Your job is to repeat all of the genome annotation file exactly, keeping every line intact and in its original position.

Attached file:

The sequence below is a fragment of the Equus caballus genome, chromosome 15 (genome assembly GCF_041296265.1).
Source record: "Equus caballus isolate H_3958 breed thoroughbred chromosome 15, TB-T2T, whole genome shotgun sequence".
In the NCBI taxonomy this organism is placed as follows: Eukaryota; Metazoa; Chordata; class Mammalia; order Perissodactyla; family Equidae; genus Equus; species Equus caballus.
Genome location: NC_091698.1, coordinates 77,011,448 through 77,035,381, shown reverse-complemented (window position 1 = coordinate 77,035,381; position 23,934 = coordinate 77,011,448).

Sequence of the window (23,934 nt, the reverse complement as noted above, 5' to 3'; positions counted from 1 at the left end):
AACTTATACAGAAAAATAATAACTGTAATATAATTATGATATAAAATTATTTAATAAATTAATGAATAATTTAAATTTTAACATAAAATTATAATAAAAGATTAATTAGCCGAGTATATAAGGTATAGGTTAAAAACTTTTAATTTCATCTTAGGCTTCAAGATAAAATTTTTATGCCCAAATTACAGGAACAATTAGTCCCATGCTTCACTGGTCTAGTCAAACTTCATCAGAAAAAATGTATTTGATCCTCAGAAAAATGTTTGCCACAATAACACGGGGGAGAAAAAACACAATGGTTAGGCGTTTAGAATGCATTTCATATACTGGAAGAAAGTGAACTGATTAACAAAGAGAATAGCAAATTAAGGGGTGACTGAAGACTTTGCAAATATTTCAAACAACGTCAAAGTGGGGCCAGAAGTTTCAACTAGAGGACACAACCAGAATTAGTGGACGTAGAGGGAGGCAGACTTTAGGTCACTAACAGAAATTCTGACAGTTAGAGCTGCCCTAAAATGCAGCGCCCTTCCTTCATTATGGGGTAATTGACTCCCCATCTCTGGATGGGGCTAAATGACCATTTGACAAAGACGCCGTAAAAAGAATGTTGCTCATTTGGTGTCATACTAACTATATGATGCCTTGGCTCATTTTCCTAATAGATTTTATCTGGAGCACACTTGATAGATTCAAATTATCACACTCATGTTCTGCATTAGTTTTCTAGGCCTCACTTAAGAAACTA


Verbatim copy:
The sequence below is a fragment of the Equus caballus genome, chromosome 15 (genome assembly GCF_041296265.1).
Source record: "Equus caballus isolate H_3958 breed thoroughbred chromosome 15, TB-T2T, whole genome shotgun sequence".
In the NCBI taxonomy this organism is placed as follows: Eukaryota; Metazoa; Chordata; class Mammalia; order Perissodactyla; family Equidae; genus Equus; species Equus caballus.
Genome location: NC_091698.1, coordinates 77,011,448 through 77,035,381, shown reverse-complemented (window position 1 = coordinate 77,035,381; position 23,934 = coordinate 77,011,448).

Sequence of the window (23,934 nt, the reverse complement as noted above, 5' to 3'; positions counted from 1 at the left end):
AACTTATACAGAAAAATAATAACTGTAATATAATTATGATATAAAATTATTTAATAAATTAATGAATAATTTAAATTTTAACATAAAATTATAATAAAAGATTAATTAGCCGAGTATATAAGGTATAGGTTAAAAACTTTTAATTTCATCTTAGGCTTCAAGATAAAATTTTTATGCCCAAATTACAGGAACAATTAGTCCCATGCTTCACTGGTCTAGTCAAACTTCATCAGAAAAAATGTATTTGATCCTCAGAAAAATGTTTGCCACAATAACACGGGGGAGAAAAAACACAATGGTTAGGCGTTTAGAATGCATTTCATATACTGGAAGAAAGTGAACTGATTAACAAAGAGAATAGCAAATTAAGGGGTGACTGAAGACTTTGCAAATATTTCAAACAACGTCAAAGTGGGGCCAGAAGTTTCAACTAGAGGACACAACCAGAATTAGTGGACGTAGAGGGAGGCAGACTTTAGGTCACTAACAGAAATTCTGACAGTTAGAGCTGCCCTAAAATGCAGCGCCCTTCCTTCATTATGGGGTAATTGACTCCCCATCTCTGGATGGGGCTAAATGACCATTTGACAAAGACGCCGTAAAAAGAATGTTGCTCATTTGGTGTCATACTAACTATATGATGCCTTGGCTCATTTTCCTAATAGATTTTATCTGGAGCACACTTGATAGATTCAAATTATCACACTCATGTTCTGCATTAGTTTTCTAGGCCTCACTTAAGAAACTA